Background Intracranial aneurysms represent a significant health concern and are poorly understood despite decades of research. Our study focused on understanding temporal patterns of endothelial cell distribution in different spatial locations within the aneurysm early after creation in a rabbit model.
Methods Elastase induced saccular aneurysms were created in rabbits and harvested on day 1 (n=3) and after 2 (n=5), 4 (n=4), 8 (n=5), and 12 (n=6) weeks. Sham operated controls (n=3) were harvested on the same day. Aneurysm and control tissue samples were subjected to en face whole mount CD31 staining for endothelial cells. Semiquantitative scoring was performed on the basis of endothelial coverage of the vessel wall (proximal, middle, and distal portions of the aneurysm dome). Mixed effects models were used to assess the effect of time and aneurysm section on endothelial coverage.
Results Aneurysmal segments were near completely de-endothelialized at 4 and 8 weeks but had re-endothelialized by 12 weeks. Compared with controls, aneurysms at all time points showed decreased endothelialization, but the difference was only significant compared with the 4 and 8 week groups. Both time (P=0.03) and aneurysm section (P=0.07) were significantly associated with the degree of endothelialization. Proximal locations showed increased endothelialization compared with distal locations (P=0.03).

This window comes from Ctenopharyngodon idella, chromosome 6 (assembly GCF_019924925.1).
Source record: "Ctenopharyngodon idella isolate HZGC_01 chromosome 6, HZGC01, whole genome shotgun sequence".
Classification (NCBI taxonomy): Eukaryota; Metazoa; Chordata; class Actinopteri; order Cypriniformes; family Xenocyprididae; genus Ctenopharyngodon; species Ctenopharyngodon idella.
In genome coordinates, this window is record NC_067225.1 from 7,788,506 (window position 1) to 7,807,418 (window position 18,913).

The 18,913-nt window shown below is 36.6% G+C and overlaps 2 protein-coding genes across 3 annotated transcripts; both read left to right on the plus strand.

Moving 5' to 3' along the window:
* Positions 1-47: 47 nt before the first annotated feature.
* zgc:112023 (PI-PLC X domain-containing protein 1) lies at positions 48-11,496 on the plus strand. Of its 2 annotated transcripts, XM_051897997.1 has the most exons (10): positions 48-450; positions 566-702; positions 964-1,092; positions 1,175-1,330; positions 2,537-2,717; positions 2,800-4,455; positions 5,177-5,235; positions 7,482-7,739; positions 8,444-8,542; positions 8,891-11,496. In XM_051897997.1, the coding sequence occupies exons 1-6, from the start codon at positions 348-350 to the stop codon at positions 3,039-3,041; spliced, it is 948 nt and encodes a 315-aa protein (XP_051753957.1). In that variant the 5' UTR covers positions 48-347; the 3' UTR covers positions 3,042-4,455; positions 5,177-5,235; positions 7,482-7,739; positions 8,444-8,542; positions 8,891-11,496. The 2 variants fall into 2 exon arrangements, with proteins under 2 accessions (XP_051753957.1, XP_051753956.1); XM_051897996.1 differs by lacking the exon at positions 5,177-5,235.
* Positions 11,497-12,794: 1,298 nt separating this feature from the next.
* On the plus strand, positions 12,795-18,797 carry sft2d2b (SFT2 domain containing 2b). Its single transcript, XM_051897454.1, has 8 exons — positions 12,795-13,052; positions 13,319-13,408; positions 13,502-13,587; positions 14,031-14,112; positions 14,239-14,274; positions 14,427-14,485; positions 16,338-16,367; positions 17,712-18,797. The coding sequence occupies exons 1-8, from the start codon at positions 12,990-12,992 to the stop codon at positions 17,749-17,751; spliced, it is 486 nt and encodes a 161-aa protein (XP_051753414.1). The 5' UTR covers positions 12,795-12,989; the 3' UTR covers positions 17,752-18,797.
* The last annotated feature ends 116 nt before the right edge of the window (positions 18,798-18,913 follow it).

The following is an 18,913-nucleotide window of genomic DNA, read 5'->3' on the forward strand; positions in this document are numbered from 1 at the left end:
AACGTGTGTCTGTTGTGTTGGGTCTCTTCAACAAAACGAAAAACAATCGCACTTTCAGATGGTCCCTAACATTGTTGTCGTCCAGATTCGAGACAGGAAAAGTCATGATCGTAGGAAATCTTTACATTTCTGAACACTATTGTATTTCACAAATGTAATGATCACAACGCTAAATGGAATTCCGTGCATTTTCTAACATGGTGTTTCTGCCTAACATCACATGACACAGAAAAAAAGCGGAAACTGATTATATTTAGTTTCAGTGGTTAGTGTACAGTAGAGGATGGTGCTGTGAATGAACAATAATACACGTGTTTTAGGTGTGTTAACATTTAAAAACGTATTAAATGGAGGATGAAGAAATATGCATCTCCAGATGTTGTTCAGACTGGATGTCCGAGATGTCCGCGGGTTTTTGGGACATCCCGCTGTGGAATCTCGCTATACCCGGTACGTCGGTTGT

Conclusion In experimental aneurysms of rabbits, endothelial cells regress during the first month after creation, followed by ascending re-endothelialization that stays incomplete. These findings suggest that re-population of endothelial cells comes from resident cells in the adjacent parent artery and that deranged hemodynamics may affect full reconstitution of endothelial cells long term.
- vessel wall
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Contributors PKP and DD contributed to tissue processing, slides staining, interpretation of the data, and drafting of the manuscript. Y-HD contributed to the aneurysm model creation. TG contributed to the statistics of the study. DFK and KR contributed to the conception and design of the study, and to revision of the article critically for important intellectual content.
Funding This work was supported by grants from the National Institutes of Health awarded to KR (R01.NS076491) and DFK (R21.NS088256). The content is solely the responsibility of the authors and does not necessarily represent the official views of the National Institutes of Health.
Competing interests None declared.
Provenance and peer review Not commissioned; externally peer reviewed.
Correction notice Since this article was first published online the author name Kadirvel Ramanathan has been updated. It has been corrected to read Ramanathan Kadirvel.
Presented at These data were presented at the 14th Annual Meeting of the Society of Neurointerventional Surgery, Colorado Springs, Colorado, July 23-28, 2017.